By SCOTT MUSKA
The Daily Times of Salisbury
OCEAN CITY, Md. (AP) — The Boardwalk has been a tourism nucleus for decades. And while it stays relatively the same year after year, with a multitude of stores, eateries and other attractions, each season brings a few changes.
This season, visitors will notice the actual Boardwalk has received a facelift. During the off-season, some portions of the
2.5-mile span were reconstructed. It’s easy to tell where upgrades were made, as the new boards are a lighter shade of brown.
Brent Ashley, an Ocean City councilman who walks about five miles a day, usually on the Boardwalk, said the new boards feel good, that he can “feel it in his feet.”
Just off the Boardwalk in the beach area of North Division Street, new free events will soon be rolled out. On Sundays
starting May 27, three light shows will be put on every night using a five-story inflatable sphere with aerial lasers. On Tuesday nights, from May 29 through Sept. 4, Ocean City will host a beach fireworks show.
“Those are our two biggest new events, and they’re occurring just off the Boardwalk,” said Ocean City spokeswoman Donna Abbott.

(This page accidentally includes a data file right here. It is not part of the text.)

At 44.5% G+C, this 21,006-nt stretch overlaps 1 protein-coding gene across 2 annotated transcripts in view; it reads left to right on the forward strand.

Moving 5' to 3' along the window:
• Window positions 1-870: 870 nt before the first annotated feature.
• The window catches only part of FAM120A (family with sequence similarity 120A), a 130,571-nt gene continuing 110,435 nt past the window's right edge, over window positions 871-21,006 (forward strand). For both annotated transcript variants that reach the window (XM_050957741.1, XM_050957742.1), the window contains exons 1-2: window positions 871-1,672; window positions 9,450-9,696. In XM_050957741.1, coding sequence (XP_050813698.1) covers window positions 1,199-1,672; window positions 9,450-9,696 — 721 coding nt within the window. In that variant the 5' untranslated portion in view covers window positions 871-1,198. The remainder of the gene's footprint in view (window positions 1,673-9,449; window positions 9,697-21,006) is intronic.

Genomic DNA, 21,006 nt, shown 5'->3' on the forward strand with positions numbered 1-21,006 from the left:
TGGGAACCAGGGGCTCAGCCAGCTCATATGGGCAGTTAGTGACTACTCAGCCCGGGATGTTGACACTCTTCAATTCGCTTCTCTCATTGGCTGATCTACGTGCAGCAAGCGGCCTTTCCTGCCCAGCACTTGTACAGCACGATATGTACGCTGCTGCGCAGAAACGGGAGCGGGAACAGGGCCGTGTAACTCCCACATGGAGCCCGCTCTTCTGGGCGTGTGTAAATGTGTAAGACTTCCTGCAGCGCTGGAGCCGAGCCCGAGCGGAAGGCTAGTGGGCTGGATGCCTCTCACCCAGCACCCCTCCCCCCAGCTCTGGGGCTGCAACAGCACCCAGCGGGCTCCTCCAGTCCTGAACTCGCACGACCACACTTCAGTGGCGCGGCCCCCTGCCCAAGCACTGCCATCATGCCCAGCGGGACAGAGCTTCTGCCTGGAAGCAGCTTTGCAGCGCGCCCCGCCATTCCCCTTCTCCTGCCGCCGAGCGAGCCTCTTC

At the Ocean City Life-Saving Station Museum at the southern tip of the Boardwalk, two new exhibits will be offered to patrons.
Through the end of May, a nostalgic exhibit is open that features swimwear, memorabilia, postcards and other items from 1940s Ocean City. Starting June 20, an exhibit chronicling the history of surfing in the resort is slated to open. It’ll cover the earliest days of surfing in town to current surf culture, shops and tournaments.
“The surfing exhibit I think is really going to be something people want to see,” Abbott said. “It’s part of our culture,
There’s at least one new restaurant on or near the Boardwalk — that’s Kim’s Cafe & Marketplace at 1503 Philadelphia Ave. Owner Kim Smith said she will offer a variety of foods that are healthier than your traditional Boardwalk choices of fries, pizza and the like.
Smith’s restaurant specializes in wraps, salads, smoothies and fresh-squeezed juices for patrons who are trying to maintain their beach bodies. Smith opened the restaurant, she said, because she was looking for healthier options for her family to eat.
“There’s really nowhere to get something healthy (down here),” she said. “We’re trying to do some healthy things.”
(Copyright 2012 by The Associated Press. All Rights Reserved.)